On Bridging “The Gap”

the gap

amymarquez.com

In my PhD studies the concept of the “knowledge gap” is often discussed which essentially means that there are limitations in our understanding of the human body and that what is known is often ineffectively translated into clinical practice (let alone the public). I feel that the latter problem is the more pressing issue and rather complex. Many clinicians don’t consume research often or effective enough, this could be due to a lot of reasons including: interest, access and time cost. Additionally, this may be due to the rather insular method of dissemination of research findings and manuscript publication. Scientific journals are written for other scientists in their given field, which is likely due to the fact that manuscripts are reviewed for publication by fellow researchers who also consume journal articles most often. This is playing to the audience in a certain sense. As a clinician, an emerging academic/researcher, I wonder what needs to be done to address this issue. What are some issues that you all have encountered as clinicians or researchers or students and how do we address this issue? Please feel free to comment and share!

2 thoughts on “On Bridging “The Gap”

  1. I performed a literature review on knowledge translation of outcome measures into PT practice. It is extremely hard to motivate others to WANT to make a lifestyle change. Especially one that is time consuming. The most effective methods of bridging the gap are usually focus groups with a “knowledge broker” (expert in a specific field being taught). The knowledge broker facilitates an intervention such as knowledge dissemination about a topic followed by Q&A. They then follow up either in person or with online discussions.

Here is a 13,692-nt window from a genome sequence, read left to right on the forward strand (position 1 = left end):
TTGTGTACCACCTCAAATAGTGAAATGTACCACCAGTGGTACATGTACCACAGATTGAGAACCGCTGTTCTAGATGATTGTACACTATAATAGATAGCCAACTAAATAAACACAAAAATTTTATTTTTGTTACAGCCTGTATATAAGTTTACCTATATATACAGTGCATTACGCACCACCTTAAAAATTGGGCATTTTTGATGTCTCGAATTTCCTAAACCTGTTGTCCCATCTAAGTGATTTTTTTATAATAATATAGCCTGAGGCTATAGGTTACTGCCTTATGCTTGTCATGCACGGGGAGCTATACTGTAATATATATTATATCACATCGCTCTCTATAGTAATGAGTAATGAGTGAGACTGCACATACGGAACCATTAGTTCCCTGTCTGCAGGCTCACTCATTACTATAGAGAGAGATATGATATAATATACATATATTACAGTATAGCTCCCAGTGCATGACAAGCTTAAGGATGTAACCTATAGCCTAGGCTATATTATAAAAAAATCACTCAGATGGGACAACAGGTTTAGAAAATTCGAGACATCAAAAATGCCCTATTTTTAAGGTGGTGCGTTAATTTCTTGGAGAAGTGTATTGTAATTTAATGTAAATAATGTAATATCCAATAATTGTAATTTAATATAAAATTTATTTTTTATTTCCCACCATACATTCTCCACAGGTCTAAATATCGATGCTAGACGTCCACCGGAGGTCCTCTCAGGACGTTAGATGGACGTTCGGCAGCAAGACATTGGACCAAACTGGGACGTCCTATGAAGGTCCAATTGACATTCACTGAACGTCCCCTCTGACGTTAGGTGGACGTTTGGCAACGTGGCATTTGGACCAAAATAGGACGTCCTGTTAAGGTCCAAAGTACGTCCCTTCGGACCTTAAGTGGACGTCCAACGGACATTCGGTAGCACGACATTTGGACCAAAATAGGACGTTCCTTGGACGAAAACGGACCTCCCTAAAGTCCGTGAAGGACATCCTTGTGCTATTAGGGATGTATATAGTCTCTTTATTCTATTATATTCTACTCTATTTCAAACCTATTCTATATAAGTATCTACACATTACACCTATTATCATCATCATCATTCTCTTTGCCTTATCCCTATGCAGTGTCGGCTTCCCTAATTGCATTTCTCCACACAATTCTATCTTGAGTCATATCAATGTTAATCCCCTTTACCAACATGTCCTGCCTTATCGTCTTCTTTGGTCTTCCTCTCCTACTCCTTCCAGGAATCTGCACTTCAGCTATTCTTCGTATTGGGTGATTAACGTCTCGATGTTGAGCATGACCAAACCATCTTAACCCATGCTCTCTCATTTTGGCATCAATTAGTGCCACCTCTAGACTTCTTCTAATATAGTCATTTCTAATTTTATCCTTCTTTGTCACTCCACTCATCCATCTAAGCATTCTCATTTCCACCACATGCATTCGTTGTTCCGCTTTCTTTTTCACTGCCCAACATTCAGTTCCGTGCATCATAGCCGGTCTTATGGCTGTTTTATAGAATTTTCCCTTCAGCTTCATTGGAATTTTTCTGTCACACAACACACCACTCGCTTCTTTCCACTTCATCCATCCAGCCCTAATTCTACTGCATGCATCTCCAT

If you take anything from my comment, just know that changes like this are extremely time consuming. Just like primary preventative care, it is best to intervene as early as possible (DPT school).

  2. Research itself is not difficult for clinicians to decipher if it is read earnestly / honestly. Unfortunately, clinicians are busy and must put forth their personal time to read research, and with the little time they have, bang for the buck is important. As I read individual studies, I can often question the results / conclusions by careful examination of methods and population. Clinicians need a more efficient and knowledgeable resource. PEDRO, PTnow and/or CPGs are great attempts at translating what is worth looking at, but they are poorly accessed by clinicians unfortunately. Too often clinicians end up filtering abstract conclusions through their biased lenses to pick and choose what fits their own treatment ideology. Spend more time on PTnow and PEDro etc and I think the profession will eventually consider the “propensity of evidence”.

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